Instagram celebrates 500m users with some surprising trends

Selfies, food photos, gratuitous humble-brags... Instagram has them all, and it also has, as of today, 500 million members active every month. The new user milestone comes on the heels of the photo sharing service's big brand revamp which left many members spitting over the pared-back icon and more minimalistic app, but that controversy doesn't appear to have had a negative impact on how many actually use it.

In fact, Instagram says today, more than 300 million people out of that 500m-plus active user-base load up the app every day.

More than four-fifths of Instagram users are outside of the US, the company says, with monthly users more than doubling in size in the past two years alone. Within the US, there are more than 100 million monthly actives.

They're not just browsing through the photo and video feeds, either. Over 95m pictures or clips are shared each day, on average, with 4.2 billion likes tapped out.

As for more granular trends, there are some interesting – and big – numbers there, too. 381,000 people used the "#firsttattoo" hashtag, for instance, while "#TBT" Throwback Thursday hashtag has been used a whopping 325m times.

Japan and Canada have a thriving lowrider car scene, while Brazil leads the way in golden retriever appeal. Morocco and Algeria might not be the first places you think of when you consider sneakers, but apparently they're hotspots for shoe lovers.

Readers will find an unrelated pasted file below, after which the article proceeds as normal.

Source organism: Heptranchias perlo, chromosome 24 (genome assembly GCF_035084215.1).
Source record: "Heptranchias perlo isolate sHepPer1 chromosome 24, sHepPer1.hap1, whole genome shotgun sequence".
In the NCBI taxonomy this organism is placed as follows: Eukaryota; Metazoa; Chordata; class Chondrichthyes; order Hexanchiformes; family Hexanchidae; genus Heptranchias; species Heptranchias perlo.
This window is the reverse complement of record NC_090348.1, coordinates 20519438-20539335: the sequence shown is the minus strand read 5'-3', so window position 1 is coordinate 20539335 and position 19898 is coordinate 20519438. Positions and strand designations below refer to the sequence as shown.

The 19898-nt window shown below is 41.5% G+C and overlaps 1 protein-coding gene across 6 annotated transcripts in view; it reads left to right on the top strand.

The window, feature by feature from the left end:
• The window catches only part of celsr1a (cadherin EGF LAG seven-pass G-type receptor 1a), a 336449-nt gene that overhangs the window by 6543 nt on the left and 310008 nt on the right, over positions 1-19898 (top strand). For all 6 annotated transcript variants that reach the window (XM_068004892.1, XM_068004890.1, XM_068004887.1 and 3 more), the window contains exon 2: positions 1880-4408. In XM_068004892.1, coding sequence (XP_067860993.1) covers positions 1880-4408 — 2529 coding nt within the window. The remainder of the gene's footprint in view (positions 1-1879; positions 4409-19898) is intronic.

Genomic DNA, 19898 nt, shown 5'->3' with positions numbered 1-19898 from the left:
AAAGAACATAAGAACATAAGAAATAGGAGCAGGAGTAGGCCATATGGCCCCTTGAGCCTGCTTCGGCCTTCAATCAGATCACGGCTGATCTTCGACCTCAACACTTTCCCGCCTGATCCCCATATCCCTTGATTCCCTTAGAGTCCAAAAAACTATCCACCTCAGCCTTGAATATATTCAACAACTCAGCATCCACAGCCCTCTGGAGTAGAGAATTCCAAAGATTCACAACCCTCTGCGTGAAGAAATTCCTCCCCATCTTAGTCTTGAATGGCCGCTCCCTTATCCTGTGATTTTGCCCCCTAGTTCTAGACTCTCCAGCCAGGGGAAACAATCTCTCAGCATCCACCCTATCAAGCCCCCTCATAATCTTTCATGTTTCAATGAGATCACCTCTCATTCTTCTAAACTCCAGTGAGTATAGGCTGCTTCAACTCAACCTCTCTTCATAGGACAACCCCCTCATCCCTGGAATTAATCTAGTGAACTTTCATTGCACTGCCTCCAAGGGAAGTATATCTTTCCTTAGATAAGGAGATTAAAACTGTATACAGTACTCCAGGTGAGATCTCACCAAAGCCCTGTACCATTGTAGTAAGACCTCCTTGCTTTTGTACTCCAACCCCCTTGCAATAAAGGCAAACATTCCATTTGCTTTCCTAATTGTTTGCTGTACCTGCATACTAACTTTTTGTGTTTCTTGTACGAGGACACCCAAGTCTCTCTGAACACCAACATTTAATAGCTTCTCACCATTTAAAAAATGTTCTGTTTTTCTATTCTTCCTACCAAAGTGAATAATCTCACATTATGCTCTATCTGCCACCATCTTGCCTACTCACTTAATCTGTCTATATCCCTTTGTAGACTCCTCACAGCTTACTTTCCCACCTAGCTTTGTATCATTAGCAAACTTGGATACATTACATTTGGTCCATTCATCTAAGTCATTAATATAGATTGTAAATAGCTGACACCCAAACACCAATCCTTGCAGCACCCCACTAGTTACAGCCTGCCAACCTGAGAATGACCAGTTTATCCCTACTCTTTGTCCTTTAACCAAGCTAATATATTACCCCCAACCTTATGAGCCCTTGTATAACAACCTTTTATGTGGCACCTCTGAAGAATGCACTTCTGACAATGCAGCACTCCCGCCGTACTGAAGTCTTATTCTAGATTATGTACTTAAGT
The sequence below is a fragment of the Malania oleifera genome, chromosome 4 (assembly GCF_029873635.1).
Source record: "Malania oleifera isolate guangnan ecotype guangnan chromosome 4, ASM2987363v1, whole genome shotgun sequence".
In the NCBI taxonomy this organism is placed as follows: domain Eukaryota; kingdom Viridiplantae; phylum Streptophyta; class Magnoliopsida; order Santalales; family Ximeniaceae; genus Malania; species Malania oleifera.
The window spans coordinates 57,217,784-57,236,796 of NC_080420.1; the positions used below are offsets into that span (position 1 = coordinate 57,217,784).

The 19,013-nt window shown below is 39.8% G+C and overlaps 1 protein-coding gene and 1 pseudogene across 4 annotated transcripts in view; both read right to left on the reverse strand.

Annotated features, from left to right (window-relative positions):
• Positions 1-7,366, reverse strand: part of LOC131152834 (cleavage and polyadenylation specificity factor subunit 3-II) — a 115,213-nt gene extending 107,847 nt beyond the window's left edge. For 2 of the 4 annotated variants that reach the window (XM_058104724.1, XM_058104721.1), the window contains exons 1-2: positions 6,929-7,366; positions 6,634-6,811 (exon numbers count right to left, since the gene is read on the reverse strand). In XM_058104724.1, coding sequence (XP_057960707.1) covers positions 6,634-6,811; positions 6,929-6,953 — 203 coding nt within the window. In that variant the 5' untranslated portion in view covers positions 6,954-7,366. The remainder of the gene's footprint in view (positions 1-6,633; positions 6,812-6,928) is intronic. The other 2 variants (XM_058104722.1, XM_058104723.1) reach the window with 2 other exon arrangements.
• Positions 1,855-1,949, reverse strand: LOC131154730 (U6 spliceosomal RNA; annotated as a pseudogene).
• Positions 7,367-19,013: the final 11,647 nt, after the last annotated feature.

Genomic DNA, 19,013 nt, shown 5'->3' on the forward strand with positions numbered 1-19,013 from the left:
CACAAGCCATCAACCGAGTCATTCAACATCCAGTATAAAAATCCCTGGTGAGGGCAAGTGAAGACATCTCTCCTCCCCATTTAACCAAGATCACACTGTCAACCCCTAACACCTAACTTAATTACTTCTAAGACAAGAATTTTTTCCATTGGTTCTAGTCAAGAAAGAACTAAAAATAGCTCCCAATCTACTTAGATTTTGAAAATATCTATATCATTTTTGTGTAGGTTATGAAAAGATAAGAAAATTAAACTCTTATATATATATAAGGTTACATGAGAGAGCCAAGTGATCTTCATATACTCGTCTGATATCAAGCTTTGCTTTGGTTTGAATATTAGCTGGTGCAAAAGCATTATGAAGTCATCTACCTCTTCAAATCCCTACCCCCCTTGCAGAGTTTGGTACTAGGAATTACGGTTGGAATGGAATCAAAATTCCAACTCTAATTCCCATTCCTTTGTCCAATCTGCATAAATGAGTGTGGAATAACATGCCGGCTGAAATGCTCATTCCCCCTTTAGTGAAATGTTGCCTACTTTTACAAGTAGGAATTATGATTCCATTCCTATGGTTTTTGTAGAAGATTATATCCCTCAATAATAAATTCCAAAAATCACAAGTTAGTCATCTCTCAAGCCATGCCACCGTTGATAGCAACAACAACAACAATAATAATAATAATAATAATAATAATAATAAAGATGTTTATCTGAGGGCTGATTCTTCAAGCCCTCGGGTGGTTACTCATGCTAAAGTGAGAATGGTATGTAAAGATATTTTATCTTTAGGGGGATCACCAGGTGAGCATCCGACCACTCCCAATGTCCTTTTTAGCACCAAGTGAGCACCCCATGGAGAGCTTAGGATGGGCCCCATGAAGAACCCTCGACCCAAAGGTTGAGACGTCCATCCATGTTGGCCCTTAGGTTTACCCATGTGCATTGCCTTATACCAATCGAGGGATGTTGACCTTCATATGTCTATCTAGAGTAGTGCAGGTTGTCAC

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While the Instagram community may have doubled in size over the past two years, the Facebook-owned company hasn't stopped trying to make it even easier to make photos public. One-touch sharing in iOS was added back in June, for instance, while support for longer videos and a new Explore view in which to discover them promoted up to minute-long clips.

Instagram is yet to get onto the whole "live streaming" bandwagon – though of course Facebook has Facebook Live to cover that segment.

What remains to be seen is how users react over the longer-term now that Instagram is rolling out its algorithmic timeline more broadly, organizing photos and videos not just by the time when they were posted, but according to which the social network believes will be most popular. Similar moves by other services have been met with apathy at best, and outright objection at worst.